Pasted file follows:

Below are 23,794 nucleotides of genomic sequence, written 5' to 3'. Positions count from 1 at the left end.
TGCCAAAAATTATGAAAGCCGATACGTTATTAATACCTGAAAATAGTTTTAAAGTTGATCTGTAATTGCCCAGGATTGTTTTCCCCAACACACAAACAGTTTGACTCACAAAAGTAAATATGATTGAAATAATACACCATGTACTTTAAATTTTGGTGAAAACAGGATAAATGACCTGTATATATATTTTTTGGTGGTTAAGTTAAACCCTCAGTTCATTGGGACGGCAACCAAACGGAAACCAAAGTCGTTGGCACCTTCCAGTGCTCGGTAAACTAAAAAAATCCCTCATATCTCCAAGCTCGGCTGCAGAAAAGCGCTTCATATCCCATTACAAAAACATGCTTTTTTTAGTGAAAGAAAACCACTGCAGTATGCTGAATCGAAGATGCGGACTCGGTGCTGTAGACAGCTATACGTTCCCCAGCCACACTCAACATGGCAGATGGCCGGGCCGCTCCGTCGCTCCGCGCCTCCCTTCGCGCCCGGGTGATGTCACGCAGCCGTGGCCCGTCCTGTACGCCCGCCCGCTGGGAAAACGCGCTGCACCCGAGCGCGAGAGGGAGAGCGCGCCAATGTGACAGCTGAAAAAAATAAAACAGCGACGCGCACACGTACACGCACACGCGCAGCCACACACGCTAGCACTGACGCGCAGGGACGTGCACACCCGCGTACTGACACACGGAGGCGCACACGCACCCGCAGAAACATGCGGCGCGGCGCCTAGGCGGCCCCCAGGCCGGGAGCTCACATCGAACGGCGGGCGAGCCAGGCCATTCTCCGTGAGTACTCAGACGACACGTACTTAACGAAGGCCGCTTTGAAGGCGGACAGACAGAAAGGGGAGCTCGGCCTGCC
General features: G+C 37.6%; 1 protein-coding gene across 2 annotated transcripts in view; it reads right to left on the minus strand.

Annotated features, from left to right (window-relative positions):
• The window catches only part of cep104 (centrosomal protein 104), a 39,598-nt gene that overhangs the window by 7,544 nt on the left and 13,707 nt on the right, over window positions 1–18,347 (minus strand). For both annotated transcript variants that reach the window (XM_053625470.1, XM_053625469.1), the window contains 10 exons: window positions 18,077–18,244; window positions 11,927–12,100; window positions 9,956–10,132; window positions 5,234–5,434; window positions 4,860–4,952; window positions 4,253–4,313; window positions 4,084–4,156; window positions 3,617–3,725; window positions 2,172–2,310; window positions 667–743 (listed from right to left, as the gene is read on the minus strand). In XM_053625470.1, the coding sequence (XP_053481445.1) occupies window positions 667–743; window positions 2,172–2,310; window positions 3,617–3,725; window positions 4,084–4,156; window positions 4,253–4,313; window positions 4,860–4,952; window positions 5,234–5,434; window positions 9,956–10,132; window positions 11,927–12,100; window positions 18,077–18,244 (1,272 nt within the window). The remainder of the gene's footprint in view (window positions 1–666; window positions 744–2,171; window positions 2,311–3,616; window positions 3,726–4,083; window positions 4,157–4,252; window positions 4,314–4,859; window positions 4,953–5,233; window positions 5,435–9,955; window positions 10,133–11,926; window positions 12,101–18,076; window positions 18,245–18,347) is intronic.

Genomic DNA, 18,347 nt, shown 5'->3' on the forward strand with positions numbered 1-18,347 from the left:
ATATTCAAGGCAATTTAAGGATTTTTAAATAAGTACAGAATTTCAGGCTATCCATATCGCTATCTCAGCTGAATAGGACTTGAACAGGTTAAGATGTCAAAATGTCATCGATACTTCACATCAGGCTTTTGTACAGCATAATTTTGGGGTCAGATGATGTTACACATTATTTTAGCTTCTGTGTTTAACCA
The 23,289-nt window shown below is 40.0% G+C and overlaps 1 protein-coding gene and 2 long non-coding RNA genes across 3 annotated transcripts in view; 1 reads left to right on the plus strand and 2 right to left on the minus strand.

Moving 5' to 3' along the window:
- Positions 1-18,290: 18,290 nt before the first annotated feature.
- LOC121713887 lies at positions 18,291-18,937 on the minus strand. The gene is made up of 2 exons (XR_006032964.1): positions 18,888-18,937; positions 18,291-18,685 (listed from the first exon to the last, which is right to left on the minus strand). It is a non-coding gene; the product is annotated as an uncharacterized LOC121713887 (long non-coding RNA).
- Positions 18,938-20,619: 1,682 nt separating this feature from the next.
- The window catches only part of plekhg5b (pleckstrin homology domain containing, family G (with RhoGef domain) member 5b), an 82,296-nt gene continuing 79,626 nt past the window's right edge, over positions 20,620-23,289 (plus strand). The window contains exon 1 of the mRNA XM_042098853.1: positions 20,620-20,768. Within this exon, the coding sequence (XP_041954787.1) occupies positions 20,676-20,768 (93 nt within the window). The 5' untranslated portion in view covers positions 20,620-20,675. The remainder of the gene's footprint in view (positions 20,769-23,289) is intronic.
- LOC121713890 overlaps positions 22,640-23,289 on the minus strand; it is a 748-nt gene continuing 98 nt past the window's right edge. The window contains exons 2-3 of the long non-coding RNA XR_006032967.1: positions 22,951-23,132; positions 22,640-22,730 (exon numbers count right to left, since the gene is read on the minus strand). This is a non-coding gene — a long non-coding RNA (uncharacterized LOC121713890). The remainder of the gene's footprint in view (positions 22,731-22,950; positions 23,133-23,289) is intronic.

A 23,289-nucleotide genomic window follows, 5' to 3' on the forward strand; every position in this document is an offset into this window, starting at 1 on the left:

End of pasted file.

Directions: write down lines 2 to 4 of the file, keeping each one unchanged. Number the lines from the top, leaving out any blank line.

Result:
TGCCAAAAATTATGAAAGCCGATACGTTATTAATACCTGAAAATAGTTTTAAAGTTGATCTGTAATTGCCCAGGATTGTTTTCCCCAACACACAAACAGTTTGACTCACAAAAGTAAATATGATTGAAATAATACACCATGTACTTTAAATTTTGGTGAAAACAGGATAAATGACCTGTATATATATTTTTTGGTGGTTAAGTTAAACCCTCAGTTCATTGGGACGGCAACCAAACGGAAACCAAAGTCGTTGGCACCTTCCAGTGCTCGGTAAACTAAAAAAATCCCTCATATCTCCAAGCTCGGCTGCAGAAAAGCGCTTCATATCCCATTACAAAAACATGCTTTTTTTAGTGAAAGAAAACCACTGCAGTATGCTGAATCGAAGATGCGGACTCGGTGCTGTAGACAGCTATACGTTCCCCAGCCACACTCAACATGGCAGATGGCCGGGCCGCTCCGTCGCTCCGCGCCTCCCTTCGCGCCCGGGTGATGTCACGCAGCCGTGGCCCGTCCTGTACGCCCGCCCGCTGGGAAAACGCGCTGCACCCGAGCGCGAGAGGGAGAGCGCGCCAATGTGACAGCTGAAAAAAATAAAACAGCGACGCGCACACGTACACGCACACGCGCAGCCACACACGCTAGCACTGACGCGCAGGGACGTGCACACCCGCGTACTGACACACGGAGGCGCACACGCACCCGCAGAAACATGCGGCGCGGCGCCTAGGCGGCCCCCAGGCCGGGAGCTCACATCGAACGGCGGGCGAGCCAGGCCATTCTCCGTGAGTACTCAGACGACACGTACTTAACGAAGGCCGCTTTGAAGGCGGACAGACAGAAAGGGGAGCTCGGCCTGCC
General features: G+C 37.6%; 1 protein-coding gene across 2 annotated transcripts in view; it reads right to left on the minus strand.

Annotated features, from left to right (window-relative positions):